Transparent Journalism

It’s common practice for journalists to disclose conflicts of interest such as “the author owns shares in Amazon” or “the newspaper is owned by Jeff Bezos”.

It’s also standard for opinion writers to explain their personal background or area of expertise, so that readers can assess the credibility of their proposals.

But there is another type of transparency I would like to see applied to regular news stories: transparency about the amount of effort that was put into research and seeking other points of view. Put another way, I want to know to what extent the story is based on a press release that only reflects one organization’s narrative.

For example, when a new computer chip for smart watches was recently announced, most news stories simply included a selection of talking points from the press release, focusing on improvements in battery life. However, one journalist did more of an investigation and discovered a relevant twist: the new chip uses 5-year-old fabrication technology and its speed has not improved in several years. The new chip merely has the ability to slow down even more to save energy. Meanwhile, a competitor’s chip has gotten 3x faster in the past two years alone without impacting battery life.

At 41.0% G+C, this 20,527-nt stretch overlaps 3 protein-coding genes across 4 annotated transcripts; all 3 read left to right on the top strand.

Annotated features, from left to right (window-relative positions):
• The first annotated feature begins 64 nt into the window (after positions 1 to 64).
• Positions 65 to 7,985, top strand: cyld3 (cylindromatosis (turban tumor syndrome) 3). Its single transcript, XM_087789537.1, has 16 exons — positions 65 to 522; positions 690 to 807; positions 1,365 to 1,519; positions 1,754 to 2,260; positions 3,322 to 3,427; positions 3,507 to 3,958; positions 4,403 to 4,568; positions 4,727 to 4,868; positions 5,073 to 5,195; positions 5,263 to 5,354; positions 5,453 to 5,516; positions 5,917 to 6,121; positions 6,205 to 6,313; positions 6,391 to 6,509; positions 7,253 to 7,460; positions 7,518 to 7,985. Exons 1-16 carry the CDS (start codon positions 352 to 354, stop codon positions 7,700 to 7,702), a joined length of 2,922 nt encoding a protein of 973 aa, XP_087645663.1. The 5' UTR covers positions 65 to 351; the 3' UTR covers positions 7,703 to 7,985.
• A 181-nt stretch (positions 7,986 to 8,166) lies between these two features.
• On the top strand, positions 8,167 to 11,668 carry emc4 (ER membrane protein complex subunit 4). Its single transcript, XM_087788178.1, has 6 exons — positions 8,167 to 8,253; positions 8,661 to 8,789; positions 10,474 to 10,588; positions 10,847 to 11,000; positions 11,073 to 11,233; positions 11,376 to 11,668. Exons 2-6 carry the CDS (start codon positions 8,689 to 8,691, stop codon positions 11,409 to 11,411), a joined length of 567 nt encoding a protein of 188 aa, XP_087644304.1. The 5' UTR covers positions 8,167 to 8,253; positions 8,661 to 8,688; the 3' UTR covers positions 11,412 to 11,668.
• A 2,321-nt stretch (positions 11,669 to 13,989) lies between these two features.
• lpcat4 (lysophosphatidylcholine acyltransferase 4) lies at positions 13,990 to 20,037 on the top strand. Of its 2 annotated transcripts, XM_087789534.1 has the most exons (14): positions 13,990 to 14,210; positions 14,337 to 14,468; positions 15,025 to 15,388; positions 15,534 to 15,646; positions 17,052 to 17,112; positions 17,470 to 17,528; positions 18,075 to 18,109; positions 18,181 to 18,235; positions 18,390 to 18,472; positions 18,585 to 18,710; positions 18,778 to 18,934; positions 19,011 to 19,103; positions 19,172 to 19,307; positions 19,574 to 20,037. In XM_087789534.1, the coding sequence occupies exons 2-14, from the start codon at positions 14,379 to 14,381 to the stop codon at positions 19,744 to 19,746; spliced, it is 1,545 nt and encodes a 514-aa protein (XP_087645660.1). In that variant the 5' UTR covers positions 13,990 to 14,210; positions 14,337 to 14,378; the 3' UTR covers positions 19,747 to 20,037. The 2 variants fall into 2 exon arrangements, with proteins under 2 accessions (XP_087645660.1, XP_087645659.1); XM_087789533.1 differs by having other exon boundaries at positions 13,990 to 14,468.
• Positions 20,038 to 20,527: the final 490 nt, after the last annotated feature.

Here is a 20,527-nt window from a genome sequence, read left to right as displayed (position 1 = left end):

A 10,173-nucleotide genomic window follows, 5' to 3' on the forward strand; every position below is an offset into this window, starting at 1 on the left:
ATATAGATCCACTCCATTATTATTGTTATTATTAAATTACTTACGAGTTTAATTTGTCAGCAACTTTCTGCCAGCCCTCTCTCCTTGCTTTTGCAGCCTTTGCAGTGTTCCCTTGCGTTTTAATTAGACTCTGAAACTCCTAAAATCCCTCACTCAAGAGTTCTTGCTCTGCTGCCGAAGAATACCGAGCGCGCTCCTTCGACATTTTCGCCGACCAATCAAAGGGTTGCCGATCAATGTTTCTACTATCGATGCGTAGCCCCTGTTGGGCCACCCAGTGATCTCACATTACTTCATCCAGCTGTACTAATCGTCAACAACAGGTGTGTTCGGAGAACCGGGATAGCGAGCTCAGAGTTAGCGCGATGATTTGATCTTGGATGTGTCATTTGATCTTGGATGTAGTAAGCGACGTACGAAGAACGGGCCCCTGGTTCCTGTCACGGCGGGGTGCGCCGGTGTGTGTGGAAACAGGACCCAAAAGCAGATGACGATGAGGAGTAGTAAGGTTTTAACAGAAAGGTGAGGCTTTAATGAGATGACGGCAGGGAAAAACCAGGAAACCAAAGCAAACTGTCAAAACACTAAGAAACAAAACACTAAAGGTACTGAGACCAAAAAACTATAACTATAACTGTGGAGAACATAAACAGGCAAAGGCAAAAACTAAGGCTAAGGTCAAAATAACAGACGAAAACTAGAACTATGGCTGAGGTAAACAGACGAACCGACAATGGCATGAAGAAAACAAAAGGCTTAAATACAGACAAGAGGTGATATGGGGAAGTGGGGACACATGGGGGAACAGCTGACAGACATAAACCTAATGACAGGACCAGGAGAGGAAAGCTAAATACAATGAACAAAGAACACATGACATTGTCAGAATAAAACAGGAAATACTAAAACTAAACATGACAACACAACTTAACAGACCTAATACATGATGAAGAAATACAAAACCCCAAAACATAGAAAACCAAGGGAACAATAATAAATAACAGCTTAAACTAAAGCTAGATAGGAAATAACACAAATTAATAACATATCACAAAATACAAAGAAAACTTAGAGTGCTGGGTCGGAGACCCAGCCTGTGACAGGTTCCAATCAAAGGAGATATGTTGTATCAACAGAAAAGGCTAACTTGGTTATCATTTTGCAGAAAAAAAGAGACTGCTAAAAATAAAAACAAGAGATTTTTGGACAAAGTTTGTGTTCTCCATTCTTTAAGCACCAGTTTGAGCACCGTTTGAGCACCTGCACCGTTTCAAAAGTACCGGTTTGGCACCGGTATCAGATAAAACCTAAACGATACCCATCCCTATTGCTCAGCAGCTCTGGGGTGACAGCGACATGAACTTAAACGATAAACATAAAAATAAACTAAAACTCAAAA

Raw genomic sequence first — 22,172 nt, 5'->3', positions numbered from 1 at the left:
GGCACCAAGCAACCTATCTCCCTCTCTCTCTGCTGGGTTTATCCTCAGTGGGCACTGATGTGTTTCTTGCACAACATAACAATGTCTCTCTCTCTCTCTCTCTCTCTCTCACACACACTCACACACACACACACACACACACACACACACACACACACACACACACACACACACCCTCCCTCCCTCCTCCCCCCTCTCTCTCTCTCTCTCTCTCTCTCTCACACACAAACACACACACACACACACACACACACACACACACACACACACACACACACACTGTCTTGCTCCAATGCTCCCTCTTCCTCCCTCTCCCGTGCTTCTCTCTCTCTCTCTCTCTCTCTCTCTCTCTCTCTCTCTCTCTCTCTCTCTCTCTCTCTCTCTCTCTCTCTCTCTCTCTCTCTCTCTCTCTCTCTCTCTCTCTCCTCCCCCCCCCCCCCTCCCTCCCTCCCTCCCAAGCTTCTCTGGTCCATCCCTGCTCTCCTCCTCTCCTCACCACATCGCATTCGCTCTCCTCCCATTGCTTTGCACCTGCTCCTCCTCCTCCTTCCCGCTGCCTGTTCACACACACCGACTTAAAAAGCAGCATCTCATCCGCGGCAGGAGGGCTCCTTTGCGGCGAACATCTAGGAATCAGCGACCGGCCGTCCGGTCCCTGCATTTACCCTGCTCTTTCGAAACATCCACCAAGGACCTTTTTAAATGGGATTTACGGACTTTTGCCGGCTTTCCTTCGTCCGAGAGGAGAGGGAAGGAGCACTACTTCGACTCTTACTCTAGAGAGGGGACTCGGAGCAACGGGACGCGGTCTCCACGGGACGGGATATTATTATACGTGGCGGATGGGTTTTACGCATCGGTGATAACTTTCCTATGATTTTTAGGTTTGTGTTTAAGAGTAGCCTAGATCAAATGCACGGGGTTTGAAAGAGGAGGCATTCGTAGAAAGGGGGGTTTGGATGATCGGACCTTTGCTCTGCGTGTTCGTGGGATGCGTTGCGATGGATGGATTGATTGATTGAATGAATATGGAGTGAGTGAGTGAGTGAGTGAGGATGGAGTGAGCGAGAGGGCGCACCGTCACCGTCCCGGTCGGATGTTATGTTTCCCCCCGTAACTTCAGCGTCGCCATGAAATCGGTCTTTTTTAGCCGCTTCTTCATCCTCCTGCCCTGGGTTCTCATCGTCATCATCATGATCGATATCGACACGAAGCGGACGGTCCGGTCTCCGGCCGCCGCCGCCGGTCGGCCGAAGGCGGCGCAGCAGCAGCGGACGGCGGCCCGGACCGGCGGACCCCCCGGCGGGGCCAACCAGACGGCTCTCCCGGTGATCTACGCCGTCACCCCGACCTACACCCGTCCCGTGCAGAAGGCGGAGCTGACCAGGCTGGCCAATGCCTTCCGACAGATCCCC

After reading the investigative article, I felt misled by earlier coverage. The takeaway from the press-release-based articles was: “New chip has better battery life.” The takeaway from the investigation was quite different: “New chip falls even further behind the competition despite battery life improvements.”

My goal here is not to scold journalists for failing to uncover all relevant details. After all, investigative journalism is expensive and time consuming and there is pressure to produce content as quickly and cheaply as possible. Instead, what I’m requesting is more transparency about the extent to which a given story has been researched — and thus, the likelihood that it may be missing relevant details and alternate points of view.

Providing a list of sources would be a helpful step. A list such as the following would provide an indication that the story is essentially a press release and thus likely to be one-sided:

  • Qualcomm press release (Sep 10, 2018)
  • Jim Berger, Qualcomm Public Relations

Additional sources and research would indicate deeper investigation:

  • Sharon Rutledge, chip design lecturer, Columbia University
  • Anonymous industry insider (based in Shenzhen)
  • 4 hours, independent lab testing
  • 2 hours, independent research on competing products

Investigative pieces often emphasize the substantial effort that has been undertaken to uncover and validate relevant information. I can imagine why news organizations may be hesitant to emphasize a lack of research in some stories. But ultimately, providing this information would make a news outlet more trustworthy to me — while still allowing journalists flexibility to balance the relative priorities of speed, cost, and depth.

Leave a Comment